In recent years, the growing interest in alternative medicine has led to an increase in the popularity of the Bates Method and other methods claim success via visual training through eye exercises. One particularly controversial area is the efficacy of eye exercises in the treatment of myopia (near-sightedness) and whether the use of eyeglasses makes myopia progressively worse.

Several points-of-view exist about the use of eye exercises to treat vision problems:

  • Traditional mainstream ophthalmologists and optometrists use eye exercises to treat a limited range of problems, particularly problems involving muscular imbalances and problems with coordination of eye movement between the two eyes.
  • Functional optometrists and optometric vision therapists are licensed, credentialed doctors of optometry, who specialize in treatment that involves eye exercises. They hold that such exercises are useful in improving a wide range of visual conditions, including focusing problems. The methods used are said to be backed by clinical studies and publications in peer-reviewed journals.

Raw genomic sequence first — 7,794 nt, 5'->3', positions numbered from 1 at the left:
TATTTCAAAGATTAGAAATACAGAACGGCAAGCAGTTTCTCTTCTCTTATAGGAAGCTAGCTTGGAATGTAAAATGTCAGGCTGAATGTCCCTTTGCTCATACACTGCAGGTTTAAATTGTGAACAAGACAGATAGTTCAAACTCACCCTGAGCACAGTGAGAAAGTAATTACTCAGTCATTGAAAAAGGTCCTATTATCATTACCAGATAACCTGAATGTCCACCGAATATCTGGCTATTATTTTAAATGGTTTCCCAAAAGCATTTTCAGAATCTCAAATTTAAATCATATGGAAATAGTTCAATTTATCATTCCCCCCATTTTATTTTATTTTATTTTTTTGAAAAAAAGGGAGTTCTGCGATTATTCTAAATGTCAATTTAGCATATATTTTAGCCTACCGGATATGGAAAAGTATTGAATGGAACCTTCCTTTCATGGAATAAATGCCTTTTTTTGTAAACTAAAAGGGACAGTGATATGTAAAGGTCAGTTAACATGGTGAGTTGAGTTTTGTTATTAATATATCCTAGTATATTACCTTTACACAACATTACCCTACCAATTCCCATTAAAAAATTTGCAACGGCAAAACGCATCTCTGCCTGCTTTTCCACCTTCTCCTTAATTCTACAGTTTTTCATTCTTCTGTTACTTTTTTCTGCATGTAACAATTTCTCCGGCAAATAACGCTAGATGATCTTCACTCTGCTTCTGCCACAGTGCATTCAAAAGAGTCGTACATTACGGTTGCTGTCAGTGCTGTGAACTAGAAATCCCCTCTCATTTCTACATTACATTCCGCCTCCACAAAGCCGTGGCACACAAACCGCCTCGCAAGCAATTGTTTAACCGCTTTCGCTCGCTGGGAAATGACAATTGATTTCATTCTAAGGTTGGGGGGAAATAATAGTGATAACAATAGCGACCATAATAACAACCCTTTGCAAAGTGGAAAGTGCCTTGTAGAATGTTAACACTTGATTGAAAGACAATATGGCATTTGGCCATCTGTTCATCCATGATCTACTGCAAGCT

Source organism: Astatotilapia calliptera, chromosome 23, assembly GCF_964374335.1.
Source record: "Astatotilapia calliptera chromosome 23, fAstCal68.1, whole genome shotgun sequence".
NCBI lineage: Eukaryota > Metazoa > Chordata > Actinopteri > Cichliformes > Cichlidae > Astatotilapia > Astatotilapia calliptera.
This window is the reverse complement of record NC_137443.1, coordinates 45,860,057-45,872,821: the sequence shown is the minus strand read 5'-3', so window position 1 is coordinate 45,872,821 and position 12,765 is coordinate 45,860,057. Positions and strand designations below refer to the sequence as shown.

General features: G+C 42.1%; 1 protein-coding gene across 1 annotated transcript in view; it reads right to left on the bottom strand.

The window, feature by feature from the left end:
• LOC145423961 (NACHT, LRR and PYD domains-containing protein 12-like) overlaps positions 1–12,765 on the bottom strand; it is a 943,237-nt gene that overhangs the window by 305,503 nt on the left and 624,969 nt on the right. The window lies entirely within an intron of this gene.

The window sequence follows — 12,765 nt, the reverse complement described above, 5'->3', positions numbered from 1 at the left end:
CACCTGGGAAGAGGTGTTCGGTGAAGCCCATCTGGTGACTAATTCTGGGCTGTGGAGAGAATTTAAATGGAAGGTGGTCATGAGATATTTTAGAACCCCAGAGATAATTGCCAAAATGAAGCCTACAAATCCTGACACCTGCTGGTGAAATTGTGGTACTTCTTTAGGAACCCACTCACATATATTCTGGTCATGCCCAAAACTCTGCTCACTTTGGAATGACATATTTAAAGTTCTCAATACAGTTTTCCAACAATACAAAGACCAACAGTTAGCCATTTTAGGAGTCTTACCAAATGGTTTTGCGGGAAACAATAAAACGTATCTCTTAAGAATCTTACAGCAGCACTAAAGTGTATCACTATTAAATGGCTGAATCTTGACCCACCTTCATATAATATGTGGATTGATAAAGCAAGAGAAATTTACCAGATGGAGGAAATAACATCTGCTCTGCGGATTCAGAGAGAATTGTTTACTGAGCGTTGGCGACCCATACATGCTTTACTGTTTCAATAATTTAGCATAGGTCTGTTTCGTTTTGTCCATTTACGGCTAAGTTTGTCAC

• The Bates method differs from other health systems that use eye exercises in a way that can be categorized as alternative medicine. Like homeopathic medicine, the treatments used and the explanations of how they are said to work are rejected by mainstream medicine, despite personal testimony by people who claim to have been helped by such methods.

The Bates Method

Theory of accommodation/focusing

Accommodation is the process by which the eye changes focus between objects that are far and objects that are near. Bates maintained that the eye focuses, not by the action of the ciliary muscles on the crystalline lens, but by varying elongation of the eyeball caused by the extraocular muscles.

Theory regarding the pathogenesis of refractive errors